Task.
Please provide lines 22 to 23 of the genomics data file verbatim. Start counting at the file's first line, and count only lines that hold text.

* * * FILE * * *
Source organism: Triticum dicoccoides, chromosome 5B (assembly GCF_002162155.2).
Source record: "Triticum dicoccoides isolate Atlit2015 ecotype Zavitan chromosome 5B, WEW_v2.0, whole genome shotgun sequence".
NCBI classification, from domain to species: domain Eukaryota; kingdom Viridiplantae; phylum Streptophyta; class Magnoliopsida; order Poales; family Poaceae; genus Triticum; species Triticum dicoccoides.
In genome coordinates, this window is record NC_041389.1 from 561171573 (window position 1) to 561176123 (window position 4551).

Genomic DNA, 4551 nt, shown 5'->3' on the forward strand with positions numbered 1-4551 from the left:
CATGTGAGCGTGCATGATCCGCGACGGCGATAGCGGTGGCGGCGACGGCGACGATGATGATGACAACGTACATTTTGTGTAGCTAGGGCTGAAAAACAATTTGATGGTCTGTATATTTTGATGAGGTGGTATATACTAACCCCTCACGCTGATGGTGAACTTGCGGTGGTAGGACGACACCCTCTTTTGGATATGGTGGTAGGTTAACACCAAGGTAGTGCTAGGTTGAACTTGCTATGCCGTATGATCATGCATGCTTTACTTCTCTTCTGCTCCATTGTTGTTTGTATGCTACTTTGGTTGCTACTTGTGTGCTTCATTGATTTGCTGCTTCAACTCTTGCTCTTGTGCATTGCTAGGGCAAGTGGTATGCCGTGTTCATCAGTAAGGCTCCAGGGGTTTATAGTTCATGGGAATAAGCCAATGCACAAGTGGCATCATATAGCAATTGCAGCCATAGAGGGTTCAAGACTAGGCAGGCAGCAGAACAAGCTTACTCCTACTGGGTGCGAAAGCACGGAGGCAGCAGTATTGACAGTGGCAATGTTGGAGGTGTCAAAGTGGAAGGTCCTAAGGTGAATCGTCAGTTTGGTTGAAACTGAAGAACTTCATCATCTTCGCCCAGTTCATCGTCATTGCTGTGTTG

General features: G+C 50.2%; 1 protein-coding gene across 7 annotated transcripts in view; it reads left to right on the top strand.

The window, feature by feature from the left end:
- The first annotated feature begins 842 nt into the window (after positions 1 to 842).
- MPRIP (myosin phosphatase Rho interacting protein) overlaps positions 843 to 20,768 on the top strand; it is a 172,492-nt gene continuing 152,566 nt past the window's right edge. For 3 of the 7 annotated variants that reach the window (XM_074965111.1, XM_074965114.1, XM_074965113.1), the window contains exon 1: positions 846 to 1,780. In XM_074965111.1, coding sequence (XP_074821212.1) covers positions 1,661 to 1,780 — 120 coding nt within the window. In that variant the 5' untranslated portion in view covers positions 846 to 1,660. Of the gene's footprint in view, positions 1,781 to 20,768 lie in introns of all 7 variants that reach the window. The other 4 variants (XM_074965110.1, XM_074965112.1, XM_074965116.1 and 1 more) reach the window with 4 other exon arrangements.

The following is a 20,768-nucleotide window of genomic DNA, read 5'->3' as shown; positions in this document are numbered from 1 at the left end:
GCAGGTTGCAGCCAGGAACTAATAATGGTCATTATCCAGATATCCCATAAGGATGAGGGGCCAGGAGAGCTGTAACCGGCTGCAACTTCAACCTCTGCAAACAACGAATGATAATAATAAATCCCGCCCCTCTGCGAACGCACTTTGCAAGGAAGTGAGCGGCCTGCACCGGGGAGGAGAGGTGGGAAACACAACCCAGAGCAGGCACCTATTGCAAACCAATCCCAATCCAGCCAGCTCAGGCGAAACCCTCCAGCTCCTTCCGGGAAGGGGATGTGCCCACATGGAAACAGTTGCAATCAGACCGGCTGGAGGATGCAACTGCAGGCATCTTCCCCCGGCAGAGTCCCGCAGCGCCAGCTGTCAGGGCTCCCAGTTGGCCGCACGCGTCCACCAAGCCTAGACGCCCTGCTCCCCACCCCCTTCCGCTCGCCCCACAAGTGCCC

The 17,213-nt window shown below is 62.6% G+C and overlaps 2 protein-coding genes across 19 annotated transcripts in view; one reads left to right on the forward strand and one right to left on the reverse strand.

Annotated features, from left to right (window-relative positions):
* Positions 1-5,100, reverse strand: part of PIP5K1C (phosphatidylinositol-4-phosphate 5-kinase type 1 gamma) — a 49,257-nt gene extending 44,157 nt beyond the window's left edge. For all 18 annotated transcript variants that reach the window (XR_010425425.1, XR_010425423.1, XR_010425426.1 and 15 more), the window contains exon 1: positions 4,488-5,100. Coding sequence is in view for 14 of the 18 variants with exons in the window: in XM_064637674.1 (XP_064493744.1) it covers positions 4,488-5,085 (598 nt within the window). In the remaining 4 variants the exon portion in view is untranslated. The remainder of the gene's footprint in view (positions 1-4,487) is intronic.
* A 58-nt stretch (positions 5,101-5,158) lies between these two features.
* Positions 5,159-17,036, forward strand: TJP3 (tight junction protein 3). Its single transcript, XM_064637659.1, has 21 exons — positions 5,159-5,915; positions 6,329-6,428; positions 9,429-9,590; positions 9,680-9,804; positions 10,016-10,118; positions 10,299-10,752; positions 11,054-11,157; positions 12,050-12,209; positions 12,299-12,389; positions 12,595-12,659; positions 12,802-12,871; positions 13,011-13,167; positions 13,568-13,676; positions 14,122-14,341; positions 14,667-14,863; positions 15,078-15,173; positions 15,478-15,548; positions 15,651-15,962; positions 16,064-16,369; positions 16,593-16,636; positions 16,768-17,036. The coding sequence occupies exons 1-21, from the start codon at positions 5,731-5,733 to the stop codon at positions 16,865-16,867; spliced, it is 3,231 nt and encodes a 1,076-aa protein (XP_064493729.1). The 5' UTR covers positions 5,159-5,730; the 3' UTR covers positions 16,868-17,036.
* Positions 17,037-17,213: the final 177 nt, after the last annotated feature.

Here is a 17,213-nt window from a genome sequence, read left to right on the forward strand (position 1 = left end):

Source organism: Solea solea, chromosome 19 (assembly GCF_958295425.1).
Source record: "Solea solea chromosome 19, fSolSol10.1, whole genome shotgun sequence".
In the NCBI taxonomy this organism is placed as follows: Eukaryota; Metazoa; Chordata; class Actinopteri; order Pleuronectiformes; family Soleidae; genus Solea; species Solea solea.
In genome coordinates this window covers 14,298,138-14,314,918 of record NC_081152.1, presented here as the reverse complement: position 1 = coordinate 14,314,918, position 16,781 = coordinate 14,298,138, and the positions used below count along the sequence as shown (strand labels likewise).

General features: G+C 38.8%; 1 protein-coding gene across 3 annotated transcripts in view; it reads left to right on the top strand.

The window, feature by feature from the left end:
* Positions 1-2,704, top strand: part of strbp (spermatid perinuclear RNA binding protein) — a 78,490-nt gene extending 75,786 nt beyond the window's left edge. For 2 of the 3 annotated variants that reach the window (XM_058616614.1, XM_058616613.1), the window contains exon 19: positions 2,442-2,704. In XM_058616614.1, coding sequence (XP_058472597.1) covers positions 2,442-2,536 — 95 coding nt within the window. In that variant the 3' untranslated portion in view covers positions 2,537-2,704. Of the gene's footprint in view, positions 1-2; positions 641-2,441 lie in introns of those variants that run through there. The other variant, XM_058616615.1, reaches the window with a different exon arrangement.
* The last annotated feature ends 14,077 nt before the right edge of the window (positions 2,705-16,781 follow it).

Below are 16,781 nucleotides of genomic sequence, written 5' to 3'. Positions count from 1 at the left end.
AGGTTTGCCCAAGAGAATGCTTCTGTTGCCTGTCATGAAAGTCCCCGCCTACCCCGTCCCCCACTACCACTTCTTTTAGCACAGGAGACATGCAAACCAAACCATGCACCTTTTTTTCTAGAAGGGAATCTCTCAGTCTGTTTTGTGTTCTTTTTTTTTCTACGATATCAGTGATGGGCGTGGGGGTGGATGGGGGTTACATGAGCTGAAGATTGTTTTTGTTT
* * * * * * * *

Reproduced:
In the NCBI taxonomy this organism is placed as follows: Eukaryota; Metazoa; Chordata; class Actinopteri; order Pleuronectiformes; family Soleidae; genus Solea; species Solea solea.
In genome coordinates this window covers 14,298,138-14,314,918 of record NC_081152.1, presented here as the reverse complement: position 1 = coordinate 14,314,918, position 16,781 = coordinate 14,298,138, and the positions used below count along the sequence as shown (strand labels likewise).